Since EVAC and the local hospital share responsibility for ambulance transports in Englewood, Hartman’s Bergen Hatzalah plans to complement their efforts for those patients who wish to call Hatzalah. “To be clear, 911 services in the city of Englewood will not be impacted at all by the launch of Bergen Hatzalah. All callers will continue to get the appropriate level of response and care from whichever service/s the 911 dispatcher deems best serves them at the time they call,” he said.

“Hatzalah’s formation is completely independent of EVAC but will be working closely and collaboratively with EVAC and all other EMS agencies we encounter as we launch and expand operations. We have the highest level of respect for all EMS providers without regard for what uniform they wear or what is written on the side of their vehicles. These are people who have dedicated their lives, as we have, to the highest cause—that of saving lives. Anyone who makes accusations and/or claims regarding EVAC or any other EMS provider or organization is doing so at their own reputational peril should they do so without knowledge of the facts,” Hartman said.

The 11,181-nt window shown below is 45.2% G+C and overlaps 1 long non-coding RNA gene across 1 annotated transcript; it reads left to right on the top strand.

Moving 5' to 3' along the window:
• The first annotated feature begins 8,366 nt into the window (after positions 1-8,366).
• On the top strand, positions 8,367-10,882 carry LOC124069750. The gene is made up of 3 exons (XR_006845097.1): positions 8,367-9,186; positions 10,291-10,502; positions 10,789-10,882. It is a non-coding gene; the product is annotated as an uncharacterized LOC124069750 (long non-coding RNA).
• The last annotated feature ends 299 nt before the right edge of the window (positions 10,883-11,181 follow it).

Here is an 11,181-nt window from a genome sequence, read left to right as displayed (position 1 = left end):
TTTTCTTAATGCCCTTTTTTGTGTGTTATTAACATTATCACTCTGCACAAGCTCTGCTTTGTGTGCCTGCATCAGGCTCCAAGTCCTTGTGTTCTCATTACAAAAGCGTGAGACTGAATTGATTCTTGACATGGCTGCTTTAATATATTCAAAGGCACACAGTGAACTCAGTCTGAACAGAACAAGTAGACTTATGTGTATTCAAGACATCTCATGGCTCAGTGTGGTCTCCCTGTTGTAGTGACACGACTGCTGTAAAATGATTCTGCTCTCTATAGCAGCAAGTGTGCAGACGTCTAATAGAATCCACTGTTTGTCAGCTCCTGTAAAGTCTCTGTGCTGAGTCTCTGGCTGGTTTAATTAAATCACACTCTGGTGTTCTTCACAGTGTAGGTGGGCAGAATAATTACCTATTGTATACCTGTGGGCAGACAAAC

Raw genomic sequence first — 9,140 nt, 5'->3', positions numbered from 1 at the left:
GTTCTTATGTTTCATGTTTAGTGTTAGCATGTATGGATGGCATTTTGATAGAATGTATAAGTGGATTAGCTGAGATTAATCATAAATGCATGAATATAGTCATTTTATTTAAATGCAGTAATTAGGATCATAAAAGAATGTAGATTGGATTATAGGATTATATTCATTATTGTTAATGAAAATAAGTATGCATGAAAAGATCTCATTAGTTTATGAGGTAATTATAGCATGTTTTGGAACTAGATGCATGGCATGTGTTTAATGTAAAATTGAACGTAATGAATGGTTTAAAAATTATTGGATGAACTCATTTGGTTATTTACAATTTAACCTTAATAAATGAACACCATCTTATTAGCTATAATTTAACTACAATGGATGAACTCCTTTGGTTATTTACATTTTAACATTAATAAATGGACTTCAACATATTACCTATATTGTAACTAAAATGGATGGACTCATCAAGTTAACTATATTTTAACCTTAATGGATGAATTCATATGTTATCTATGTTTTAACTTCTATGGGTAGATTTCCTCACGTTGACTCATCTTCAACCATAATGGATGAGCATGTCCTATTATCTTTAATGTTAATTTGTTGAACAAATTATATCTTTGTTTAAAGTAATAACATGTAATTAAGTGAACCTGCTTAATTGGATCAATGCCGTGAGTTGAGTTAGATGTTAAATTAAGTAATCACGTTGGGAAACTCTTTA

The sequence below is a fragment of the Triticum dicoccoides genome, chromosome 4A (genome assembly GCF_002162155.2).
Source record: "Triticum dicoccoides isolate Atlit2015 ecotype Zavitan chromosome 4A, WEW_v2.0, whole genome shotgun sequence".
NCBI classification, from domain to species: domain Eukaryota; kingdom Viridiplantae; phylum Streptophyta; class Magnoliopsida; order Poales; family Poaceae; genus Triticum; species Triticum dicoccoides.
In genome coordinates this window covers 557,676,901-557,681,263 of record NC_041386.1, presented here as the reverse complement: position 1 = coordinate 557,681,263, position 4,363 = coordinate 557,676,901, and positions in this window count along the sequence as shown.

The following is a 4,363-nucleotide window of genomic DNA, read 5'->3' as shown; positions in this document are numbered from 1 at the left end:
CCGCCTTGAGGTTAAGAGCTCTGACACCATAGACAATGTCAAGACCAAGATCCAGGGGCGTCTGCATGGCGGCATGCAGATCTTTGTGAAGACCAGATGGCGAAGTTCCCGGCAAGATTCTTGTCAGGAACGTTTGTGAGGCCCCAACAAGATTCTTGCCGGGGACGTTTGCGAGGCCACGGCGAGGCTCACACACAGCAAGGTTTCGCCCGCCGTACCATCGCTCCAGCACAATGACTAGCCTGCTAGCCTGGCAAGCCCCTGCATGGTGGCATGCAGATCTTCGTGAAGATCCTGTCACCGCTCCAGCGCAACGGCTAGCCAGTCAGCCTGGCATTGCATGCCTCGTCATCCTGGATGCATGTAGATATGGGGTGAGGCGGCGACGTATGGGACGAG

Hartman said the division is currently seeking a new cadre of Hatzalah members. “We’re looking to build a strong team of dedicated volunteers who are currently EMTs and/or physicians or might be interested and committed to taking an EMT course and complete a requisite clinical training program that we will require after they complete their EMT course, but before they are responding directly to calls.”

“We will also need to raise the necessary funds to properly equip every volunteer with the appropriate equipment including, for example, automated external defibrillators (AEDs), first aid equipment, communication equipment and more. We look forward to updating Jewish Link readers once we launch the fundraising efforts for these vital tools,” said Hartman.

To join or for more information, please email [email protected].

By Elizabeth Kratz